Dow 12,859 (-1.05%) S&P 1,370 (-1.25%)
In the long history of Friday the 13th occurrences, the market has generally been up 56% of the time, despite the day’s particularly ominous cultural reputation. But apparently this was no typical Friday the 13th – morale was low at the New York Stock Exchange. After an exhausting up-and-down stomach-punching Six Flags-worthy ride of a week, stocks completed the biggest weekly decline of 2012 with a 1.6% drop over the last 5 trading sessions. A key Michigan University poll on mid-April Consumer Confidence showed a slightly lower reading as buyers remain cautious about the economy. And better-than-expected earnings from some big name companies weren’t enough to overcome significant market-moving concerns over the Chinese economy, as the the Dow slammed down 137 points.
Chinese first quarter growth is a disappointing 8.1%
The rumors from yesterday were flat-out wrong – China’s first quarter economic growth report completely undershot lofty expectations. Their Gross Domestic Product (GDP) only grew 8.1%, short of the bullish 8.3% analyst consensus and 8.9% from last year, resulting in the weakest performance for China in three years. China’s bustling economy is focused on by investors for its consistently booming rate of ~10% per year for most of the last decade (by comparison, the US GDP strives for 3%). After today’s taste of Chinese reality, investors sold the market this morning on some big global stocks – even if their earnings impressed (keep reading)….
Corporate earnings for key companies are up, but not enough to keep stocks from falling
JP Morgan (JPM), Wells Fargo (WFC) and Google (GOOG) represented the three most significant corporations reporting their quarterly earnings results and all three beat analysts’ expectations. Wells Fargo profits rose 13% thanks to an increase in mortgage banking, JP Morgan raised its dividend to shareholders and Google announced that it would offer shareholders the option of new non-voting stocks as a type of dividend. Despite the impressive results, the numbers were overwhelmed by the more pressing aforementioned Chinese growth concerns, pulling Wells Fargo down 3.5%, JP Morgan down 3.6% and Google down over 4%. As the 2nd quarter earnings season graced us with her presence on Monday, investors will spend the next few weeks focusing on individual companies’ reports of their recent financial performance.
“Week in review”
This week has experienced enough market moving action to qualify for a Discovery Channel series. Last Friday created the unusual predicament in which the stock market was closed for the Easter holiday, the same date as the government’s marquee monthly announcement on jobs. The 120,000 jobs added and down-tick from 8.3% to 8.2% in the unemployment rate in March were improvements, but far below economists’ expectations, causing investors to sell-off Monday when trading resumed. Add to that concerns over the European debt crisis, as Italian and Spanish borrowing costs (yields on bonds) spiked, and the markets were down for five straight losses, including the worst single drop of 2012 so far (a whopping 214 points on Tuesday). But, oh ye of little faith, major aluminum-producing company Alcoa (AA) came to the rescue, reporting better than expected profits and revenues. This kicked-off the 2nd quarter corporate earnings season, helping recoup much of the previous days’ losses with 270 points over two days before today’s market drop generated the worst week of 2012 so far.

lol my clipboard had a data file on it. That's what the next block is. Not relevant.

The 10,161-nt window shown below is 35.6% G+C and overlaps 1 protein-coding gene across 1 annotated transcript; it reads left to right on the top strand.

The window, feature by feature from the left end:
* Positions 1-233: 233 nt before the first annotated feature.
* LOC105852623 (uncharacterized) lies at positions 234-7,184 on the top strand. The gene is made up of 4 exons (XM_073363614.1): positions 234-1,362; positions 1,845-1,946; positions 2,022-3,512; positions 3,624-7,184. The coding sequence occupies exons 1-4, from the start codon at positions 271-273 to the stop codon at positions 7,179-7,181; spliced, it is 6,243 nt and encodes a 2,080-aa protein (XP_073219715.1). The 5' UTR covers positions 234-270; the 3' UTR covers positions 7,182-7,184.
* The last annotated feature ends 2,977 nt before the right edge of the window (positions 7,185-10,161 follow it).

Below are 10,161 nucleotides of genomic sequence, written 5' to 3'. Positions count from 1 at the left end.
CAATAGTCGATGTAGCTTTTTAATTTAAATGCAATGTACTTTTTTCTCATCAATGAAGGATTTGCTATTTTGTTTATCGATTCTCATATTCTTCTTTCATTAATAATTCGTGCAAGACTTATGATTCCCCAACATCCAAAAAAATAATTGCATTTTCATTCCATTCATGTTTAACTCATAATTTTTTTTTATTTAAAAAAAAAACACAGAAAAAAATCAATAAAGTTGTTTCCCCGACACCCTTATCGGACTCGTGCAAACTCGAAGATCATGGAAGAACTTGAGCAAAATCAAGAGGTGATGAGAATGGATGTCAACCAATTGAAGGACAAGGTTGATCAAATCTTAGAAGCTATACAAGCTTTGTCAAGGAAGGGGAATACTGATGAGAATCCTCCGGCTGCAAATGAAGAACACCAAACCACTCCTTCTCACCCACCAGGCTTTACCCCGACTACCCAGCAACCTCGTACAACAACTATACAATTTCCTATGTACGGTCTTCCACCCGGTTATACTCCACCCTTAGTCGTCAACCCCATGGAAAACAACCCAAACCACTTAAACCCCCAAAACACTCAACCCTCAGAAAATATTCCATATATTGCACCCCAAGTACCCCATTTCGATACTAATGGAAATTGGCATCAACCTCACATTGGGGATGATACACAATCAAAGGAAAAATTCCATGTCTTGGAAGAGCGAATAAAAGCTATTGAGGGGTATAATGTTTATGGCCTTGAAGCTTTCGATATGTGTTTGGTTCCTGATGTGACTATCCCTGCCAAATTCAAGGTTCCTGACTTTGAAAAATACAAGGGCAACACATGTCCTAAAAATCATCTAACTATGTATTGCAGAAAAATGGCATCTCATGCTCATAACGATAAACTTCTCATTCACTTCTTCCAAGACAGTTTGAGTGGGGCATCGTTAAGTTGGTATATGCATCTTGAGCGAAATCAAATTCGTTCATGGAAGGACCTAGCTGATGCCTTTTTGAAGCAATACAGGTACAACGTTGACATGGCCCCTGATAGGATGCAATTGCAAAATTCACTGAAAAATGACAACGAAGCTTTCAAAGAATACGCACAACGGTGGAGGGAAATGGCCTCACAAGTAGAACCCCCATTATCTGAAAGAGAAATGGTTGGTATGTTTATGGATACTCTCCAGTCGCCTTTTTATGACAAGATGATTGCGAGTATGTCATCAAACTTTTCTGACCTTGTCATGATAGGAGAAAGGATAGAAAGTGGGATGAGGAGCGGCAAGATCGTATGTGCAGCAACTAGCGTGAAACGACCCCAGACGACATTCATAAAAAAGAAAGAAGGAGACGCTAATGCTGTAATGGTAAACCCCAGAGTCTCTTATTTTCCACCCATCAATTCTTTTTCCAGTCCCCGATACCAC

- Next week’s focus is on the American builder – manufacturing, construction and industrial activity data the size of a rib-eye.
- Earnings season kicks into second-gear – Citi (C), IBM (IBM), Goldman Sachs (GS)….
- South Korean traders erupted in jubilation today on the news that their evil neighbors in the North humiliated themselves on the world stage with their unsuccessful rocket launch. Their currency, the Won, and their stock markets gained on this news. The South Korean government had (awesomely, we might add) prepared a plan to stabilize markets had they successfully launched the missile into orbit (our best guess is a soothing Bob Marley CD to play on the Korea Stock Exchange floor) – stay tuned for how their political tensions will affect Asian stocks over the next week.
- The week was down big….and then up big, like someone just stuck the stock market with an IV of Viagra – what curve ball will traders toss us next week?
© 2012 MarketSnacks